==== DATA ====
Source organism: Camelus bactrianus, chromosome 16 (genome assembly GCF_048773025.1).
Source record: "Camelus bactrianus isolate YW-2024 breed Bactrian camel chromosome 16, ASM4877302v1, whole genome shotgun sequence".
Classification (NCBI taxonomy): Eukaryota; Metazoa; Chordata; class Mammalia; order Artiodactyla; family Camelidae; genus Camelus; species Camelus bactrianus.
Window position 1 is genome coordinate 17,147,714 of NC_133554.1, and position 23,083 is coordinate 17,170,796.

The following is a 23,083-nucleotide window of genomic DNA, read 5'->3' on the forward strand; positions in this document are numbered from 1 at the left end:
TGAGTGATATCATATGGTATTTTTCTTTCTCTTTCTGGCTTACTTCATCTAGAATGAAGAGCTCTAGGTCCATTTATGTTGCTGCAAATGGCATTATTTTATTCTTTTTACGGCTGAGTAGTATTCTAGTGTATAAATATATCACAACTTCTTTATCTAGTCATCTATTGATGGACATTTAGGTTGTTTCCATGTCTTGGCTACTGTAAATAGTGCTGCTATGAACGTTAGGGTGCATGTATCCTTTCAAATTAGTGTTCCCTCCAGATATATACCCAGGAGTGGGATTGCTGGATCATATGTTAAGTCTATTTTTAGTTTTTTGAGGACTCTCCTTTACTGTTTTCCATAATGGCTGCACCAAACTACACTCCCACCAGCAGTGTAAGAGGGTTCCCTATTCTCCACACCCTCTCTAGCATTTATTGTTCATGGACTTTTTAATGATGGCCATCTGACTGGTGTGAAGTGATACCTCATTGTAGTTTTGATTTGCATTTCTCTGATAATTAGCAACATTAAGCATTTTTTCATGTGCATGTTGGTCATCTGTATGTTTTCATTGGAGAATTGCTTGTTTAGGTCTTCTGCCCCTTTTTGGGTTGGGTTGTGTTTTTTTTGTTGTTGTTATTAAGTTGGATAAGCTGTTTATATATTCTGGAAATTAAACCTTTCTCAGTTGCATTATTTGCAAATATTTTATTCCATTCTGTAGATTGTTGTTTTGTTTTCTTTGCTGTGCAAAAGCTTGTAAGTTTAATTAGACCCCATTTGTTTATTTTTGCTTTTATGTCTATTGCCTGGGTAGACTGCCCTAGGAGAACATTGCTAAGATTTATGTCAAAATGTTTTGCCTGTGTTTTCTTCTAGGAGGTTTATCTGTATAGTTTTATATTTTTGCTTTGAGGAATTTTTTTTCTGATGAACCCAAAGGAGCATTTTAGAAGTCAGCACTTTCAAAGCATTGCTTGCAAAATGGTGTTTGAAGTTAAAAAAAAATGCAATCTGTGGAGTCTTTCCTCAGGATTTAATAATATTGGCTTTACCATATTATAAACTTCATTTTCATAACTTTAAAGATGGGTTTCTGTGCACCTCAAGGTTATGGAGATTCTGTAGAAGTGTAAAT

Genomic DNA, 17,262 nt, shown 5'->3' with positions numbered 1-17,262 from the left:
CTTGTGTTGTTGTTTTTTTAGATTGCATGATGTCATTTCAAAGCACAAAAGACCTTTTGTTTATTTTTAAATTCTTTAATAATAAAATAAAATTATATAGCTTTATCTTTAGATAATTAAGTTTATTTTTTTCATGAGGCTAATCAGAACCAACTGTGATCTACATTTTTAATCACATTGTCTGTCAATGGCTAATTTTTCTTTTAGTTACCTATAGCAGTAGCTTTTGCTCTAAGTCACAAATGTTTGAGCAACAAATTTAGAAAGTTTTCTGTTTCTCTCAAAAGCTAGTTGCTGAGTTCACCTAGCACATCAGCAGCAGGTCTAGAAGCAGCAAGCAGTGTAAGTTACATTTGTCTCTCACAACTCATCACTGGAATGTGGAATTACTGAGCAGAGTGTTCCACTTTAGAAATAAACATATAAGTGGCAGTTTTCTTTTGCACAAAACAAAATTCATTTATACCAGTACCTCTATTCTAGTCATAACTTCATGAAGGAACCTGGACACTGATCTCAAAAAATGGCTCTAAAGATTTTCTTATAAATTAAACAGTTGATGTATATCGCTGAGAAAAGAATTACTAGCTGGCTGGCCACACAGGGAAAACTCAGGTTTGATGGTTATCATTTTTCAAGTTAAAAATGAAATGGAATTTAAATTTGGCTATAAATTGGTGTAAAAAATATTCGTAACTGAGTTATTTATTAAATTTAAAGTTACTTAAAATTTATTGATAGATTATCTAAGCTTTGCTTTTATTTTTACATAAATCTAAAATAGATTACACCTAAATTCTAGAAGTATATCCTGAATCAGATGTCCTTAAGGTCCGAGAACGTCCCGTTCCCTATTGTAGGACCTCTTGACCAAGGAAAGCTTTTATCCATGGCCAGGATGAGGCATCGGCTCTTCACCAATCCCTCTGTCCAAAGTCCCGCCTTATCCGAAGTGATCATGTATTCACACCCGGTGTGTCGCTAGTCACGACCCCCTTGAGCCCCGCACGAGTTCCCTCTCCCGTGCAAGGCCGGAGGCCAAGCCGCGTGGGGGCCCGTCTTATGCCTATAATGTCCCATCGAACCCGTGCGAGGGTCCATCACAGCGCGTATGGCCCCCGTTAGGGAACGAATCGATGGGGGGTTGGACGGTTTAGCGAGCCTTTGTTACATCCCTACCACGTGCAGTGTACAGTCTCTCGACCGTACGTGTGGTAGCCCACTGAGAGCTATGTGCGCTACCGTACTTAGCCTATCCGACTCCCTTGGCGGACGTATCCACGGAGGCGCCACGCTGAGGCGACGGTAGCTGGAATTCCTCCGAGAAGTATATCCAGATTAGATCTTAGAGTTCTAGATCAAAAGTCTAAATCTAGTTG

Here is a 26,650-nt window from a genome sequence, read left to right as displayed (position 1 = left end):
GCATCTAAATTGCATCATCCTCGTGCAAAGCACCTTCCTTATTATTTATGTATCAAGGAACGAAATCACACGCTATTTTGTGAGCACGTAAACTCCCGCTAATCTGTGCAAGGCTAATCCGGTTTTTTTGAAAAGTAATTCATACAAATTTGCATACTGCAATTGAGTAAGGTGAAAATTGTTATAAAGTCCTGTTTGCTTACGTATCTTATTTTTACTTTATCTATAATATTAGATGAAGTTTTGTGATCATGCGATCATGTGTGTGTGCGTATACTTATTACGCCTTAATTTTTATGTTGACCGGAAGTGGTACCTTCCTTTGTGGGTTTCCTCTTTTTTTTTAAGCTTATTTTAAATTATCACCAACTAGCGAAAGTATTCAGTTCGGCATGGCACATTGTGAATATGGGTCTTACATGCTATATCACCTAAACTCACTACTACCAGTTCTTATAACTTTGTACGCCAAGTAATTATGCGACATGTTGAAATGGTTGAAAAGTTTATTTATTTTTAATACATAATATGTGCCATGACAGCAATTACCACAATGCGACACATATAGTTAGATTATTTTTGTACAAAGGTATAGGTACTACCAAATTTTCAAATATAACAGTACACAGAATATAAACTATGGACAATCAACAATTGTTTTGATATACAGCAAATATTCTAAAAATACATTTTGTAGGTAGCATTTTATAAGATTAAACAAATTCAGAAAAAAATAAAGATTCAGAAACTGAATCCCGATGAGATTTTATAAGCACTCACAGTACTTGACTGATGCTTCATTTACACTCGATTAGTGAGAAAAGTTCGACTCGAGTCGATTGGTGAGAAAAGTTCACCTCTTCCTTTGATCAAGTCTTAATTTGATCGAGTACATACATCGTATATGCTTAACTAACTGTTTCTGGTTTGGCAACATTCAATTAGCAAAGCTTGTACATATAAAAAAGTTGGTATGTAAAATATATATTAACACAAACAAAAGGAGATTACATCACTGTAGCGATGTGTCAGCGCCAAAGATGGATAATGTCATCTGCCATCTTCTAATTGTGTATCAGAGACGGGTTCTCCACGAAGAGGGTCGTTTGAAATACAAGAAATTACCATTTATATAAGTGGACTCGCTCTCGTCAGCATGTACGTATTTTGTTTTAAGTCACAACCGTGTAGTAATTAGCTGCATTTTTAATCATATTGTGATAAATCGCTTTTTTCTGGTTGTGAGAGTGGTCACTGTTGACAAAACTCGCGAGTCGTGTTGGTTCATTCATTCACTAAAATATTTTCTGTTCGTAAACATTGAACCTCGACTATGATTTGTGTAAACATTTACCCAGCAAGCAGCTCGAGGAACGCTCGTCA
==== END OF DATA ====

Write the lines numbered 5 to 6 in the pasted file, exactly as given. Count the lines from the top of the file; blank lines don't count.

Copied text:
The following is a 23,083-nucleotide window of genomic DNA, read 5'->3' on the forward strand; positions in this document are numbered from 1 at the left end:
TGAGTGATATCATATGGTATTTTTCTTTCTCTTTCTGGCTTACTTCATCTAGAATGAAGAGCTCTAGGTCCATTTATGTTGCTGCAAATGGCATTATTTTATTCTTTTTACGGCTGAGTAGTATTCTAGTGTATAAATATATCACAACTTCTTTATCTAGTCATCTATTGATGGACATTTAGGTTGTTTCCATGTCTTGGCTACTGTAAATAGTGCTGCTATGAACGTTAGGGTGCATGTATCCTTTCAAATTAGTGTTCCCTCCAGATATATACCCAGGAGTGGGATTGCTGGATCATATGTTAAGTCTATTTTTAGTTTTTTGAGGACTCTCCTTTACTGTTTTCCATAATGGCTGCACCAAACTACACTCCCACCAGCAGTGTAAGAGGGTTCCCTATTCTCCACACCCTCTCTAGCATTTATTGTTCATGGACTTTTTAATGATGGCCATCTGACTGGTGTGAAGTGATACCTCATTGTAGTTTTGATTTGCATTTCTCTGATAATTAGCAACATTAAGCATTTTTTCATGTGCATGTTGGTCATCTGTATGTTTTCATTGGAGAATTGCTTGTTTAGGTCTTCTGCCCCTTTTTGGGTTGGGTTGTGTTTTTTTTGTTGTTGTTATTAAGTTGGATAAGCTGTTTATATATTCTGGAAATTAAACCTTTCTCAGTTGCATTATTTGCAAATATTTTATTCCATTCTGTAGATTGTTGTTTTGTTTTCTTTGCTGTGCAAAAGCTTGTAAGTTTAATTAGACCCCATTTGTTTATTTTTGCTTTTATGTCTATTGCCTGGGTAGACTGCCCTAGGAGAACATTGCTAAGATTTATGTCAAAATGTTTTGCCTGTGTTTTCTTCTAGGAGGTTTATCTGTATAGTTTTATATTTTTGCTTTGAGGAATTTTTTTTCTGATGAACCCAAAGGAGCATTTTAGAAGTCAGCACTTTCAAAGCATTGCTTGCAAAATGGTGTTTGAAGTTAAAAAAAAATGCAATCTGTGGAGTCTTTCCTCAGGATTTAATAATATTGGCTTTACCATATTATAAACTTCATTTTCATAACTTTAAAGATGGGTTTCTGTGCACCTCAAGGTTATGGAGATTCTGTAGAAGTGTAAAT